c.1759 / Oil on canvas / 30”x25”
National Portrait Gallery, London
c.1778 / Oil on canvas / 16 3/4”x12 3/4”
Redwood Library and Athenaeum, Newport, RI
In Flanders Field-Where Soldiers Sleep and Poppies Grow / Robert Vonnoh
1890 / Oil on canvas / 58”x104” / The Butler Institute of American Art
“In Flanders Fields” is a poem written by the Canadian army physician and poet John McCrae. He wrote it in early May 1915 in his medical aid station near Essex farm, 2 km to the north of the centre of Ypres. The poem was published on 8 December 1915. John McCrae died on 28 January 1918, while in charge of the Canadian General Hospital in Boulogne. He is buried in Wimereux cemetery (Pas-de-Calais, France).
“In Flanders Field” became popular almost immediately upon its publication. It was translated into other languages and used on billboards advertising Victory Loan Bonds in Canada. The poppy soon became known as the flower of remembrance for the men and women in Britain, France, the United States, and Canada who have died in service of their country.
Dorothea Lange (1895-1965) documented the change on the homefront, especially among ethnic groups and workers uprooted by the war. Three months after Pearl Harbor, President Franklin Roosevelt ordered the relocation of Japanese-Americans into armed camps in the West. Soon after, the War Relocation Authority hired Lange to photograph Japanese neighborhoods, processing centers, and camp facilities.
Lange’s earlier work documenting displaced farm families and migrant workers during the Great Depression did not prepare her for the disturbing racial and civil rights issues raised by the Japanese internment. Lange quickly found herself at odds with her employer and her subjects’ persecutors, the United States government.
To capture the spirit of the camps, Lange created images that frequently juxtapose signs of human courage and dignity with physical evidence of the indignities of incarceration. Not surprisingly, many of Lange’s photographs were censored by the federal government, itself conflicted by the existence of the camps.
The true impact of Lange’s work was not felt until 1972, when the Whitney Museum incorporated twenty-seven of her photographs into Executive Order 9066, an exhibit about the Japanese internment. New York Times critic A.D. Coleman called Lange’s photographs “documents of such a high order that they convey the feelings of the victims as well as the facts of the crime.”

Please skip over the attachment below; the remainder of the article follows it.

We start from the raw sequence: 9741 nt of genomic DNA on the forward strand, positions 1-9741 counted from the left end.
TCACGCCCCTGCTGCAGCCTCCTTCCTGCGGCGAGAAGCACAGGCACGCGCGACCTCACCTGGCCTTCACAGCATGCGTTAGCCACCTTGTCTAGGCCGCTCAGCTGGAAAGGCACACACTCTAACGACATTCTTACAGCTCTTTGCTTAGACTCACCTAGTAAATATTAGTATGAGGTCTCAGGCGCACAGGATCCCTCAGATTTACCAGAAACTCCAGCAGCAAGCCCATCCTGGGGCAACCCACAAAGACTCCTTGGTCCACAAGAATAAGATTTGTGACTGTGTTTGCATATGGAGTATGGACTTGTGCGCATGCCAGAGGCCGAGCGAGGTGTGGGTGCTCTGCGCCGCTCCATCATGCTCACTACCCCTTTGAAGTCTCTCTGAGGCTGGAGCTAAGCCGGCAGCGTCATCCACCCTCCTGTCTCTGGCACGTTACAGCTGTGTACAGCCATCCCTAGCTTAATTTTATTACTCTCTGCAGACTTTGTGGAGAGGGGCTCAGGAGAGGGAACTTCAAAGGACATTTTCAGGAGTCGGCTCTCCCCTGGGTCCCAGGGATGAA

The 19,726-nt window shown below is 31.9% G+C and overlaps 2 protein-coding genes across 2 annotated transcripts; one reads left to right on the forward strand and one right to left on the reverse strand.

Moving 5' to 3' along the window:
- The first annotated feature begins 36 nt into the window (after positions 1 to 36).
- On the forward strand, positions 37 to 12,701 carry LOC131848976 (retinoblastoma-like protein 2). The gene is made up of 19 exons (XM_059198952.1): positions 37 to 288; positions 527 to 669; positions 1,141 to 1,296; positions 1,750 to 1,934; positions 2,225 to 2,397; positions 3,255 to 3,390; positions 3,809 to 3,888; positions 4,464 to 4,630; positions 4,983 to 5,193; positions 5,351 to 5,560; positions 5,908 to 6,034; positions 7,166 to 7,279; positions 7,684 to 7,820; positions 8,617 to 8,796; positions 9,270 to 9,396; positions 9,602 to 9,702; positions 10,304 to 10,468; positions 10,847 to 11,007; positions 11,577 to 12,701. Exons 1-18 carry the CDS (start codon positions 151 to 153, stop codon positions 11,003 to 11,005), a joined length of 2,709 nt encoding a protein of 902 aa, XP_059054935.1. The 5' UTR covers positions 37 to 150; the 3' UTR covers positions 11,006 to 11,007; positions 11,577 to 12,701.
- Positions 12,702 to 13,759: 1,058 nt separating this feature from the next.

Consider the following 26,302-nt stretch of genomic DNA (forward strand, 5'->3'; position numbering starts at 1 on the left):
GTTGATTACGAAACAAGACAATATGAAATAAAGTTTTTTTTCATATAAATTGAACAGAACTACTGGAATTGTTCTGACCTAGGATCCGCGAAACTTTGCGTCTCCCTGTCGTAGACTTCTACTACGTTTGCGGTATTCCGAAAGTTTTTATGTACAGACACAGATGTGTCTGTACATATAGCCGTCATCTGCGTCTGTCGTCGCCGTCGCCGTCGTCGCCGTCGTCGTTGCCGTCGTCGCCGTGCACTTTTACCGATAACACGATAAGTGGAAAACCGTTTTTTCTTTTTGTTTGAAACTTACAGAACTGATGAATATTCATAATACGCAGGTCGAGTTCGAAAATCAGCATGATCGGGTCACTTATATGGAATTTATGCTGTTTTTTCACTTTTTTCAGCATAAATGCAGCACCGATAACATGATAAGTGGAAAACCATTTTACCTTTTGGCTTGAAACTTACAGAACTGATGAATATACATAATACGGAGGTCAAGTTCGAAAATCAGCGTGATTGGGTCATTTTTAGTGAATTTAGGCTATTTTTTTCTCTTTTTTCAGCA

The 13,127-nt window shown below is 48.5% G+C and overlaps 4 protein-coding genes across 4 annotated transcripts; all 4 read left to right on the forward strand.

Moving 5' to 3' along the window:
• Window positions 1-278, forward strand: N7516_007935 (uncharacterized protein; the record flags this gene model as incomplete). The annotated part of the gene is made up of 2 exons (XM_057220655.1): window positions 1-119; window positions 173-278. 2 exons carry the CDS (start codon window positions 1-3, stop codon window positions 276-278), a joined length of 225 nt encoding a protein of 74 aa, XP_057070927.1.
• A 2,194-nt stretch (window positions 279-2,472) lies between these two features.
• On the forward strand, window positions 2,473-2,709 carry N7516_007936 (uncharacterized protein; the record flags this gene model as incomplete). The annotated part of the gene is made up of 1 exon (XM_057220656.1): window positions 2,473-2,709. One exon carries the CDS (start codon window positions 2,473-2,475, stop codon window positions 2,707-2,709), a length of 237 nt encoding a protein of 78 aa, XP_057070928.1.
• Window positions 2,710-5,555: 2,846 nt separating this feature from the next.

National Archives~ https://www.archives.gov/news/articles/japanese-internment-75th-anniversary
National Park Service~ https://www.nps.gov/manz/learn/photosmultimedia/dorothea-lange-gallery.htm
During World War I, Liberty Gardens (and later, Victory Gardens) grew out of the government’s efforts to encourage home gardening among Americans, both to express their patriotism and to aid the war effort by freeing up food production for soldiers.
As part of the (World War II) effort, the government rationed foods like sugar, butter, milk, cheese, eggs, coffee, meat and canned goods. Labor and transportation shortages made it hard to harvest and move fruits and vegetables to market. So, the government turned to its citizens and encouraged them to plant “Victory Gardens.” They wanted individuals to provide their own fruits and vegetables.
Americans were encouraged to grow their own to ensure everyone at home had enough to eat…There were 20 million gardens everywhere from rooftops and empty lots to backyards and schoolyards. 40% of produce, which made over 1 million tons, consumed in America was grown in victory gardens. People learned how to can and preserve so the harvests lasted all year.
It should be emphasized that marriage itself in this period was chaotic, without uniform boundaries or legal consistency. The scholars Silvana Seidel Menchi and Diego Quaglioni, who directed an impressive research project carried out through investigation of documents involving matrimony litigation housed in the ecclesiastical archives of Italy, provide startling information demonstrating just how informal the act of marriage could be and how it could take place in almost any location. “People got married in stables or in a tavern, in the kitchen or in the vegetable garden, in the pasture or in the attic, in a wood or in a blacksmith’s shop, under the portico of one’s house or near the public fountain.” This suggests that many weddings were extraordinarily spontaneous, and the fact that why often took place on a balcony or at a window bears this out: “With the assistance of a ladder, the groom, flanked by witnesses, reached the bride, and facing each other they pronounced the formula of the ritual, balanced in an equilibrium as unstable as the tie that thus bound them.” Indeed, before the edicts of The Council of Trent systematized the requirements of a proper wedding in 1563, only mutual consent was an absolute necessity for marriage. People did not need to be married in church or by priests; they did not need to post banns or to appear before a notary; they did not need to exchange rings nor were witnesses required (although most weddings were public acts). Clandestine marriages, undertaken to outwit disapproving parents, were common.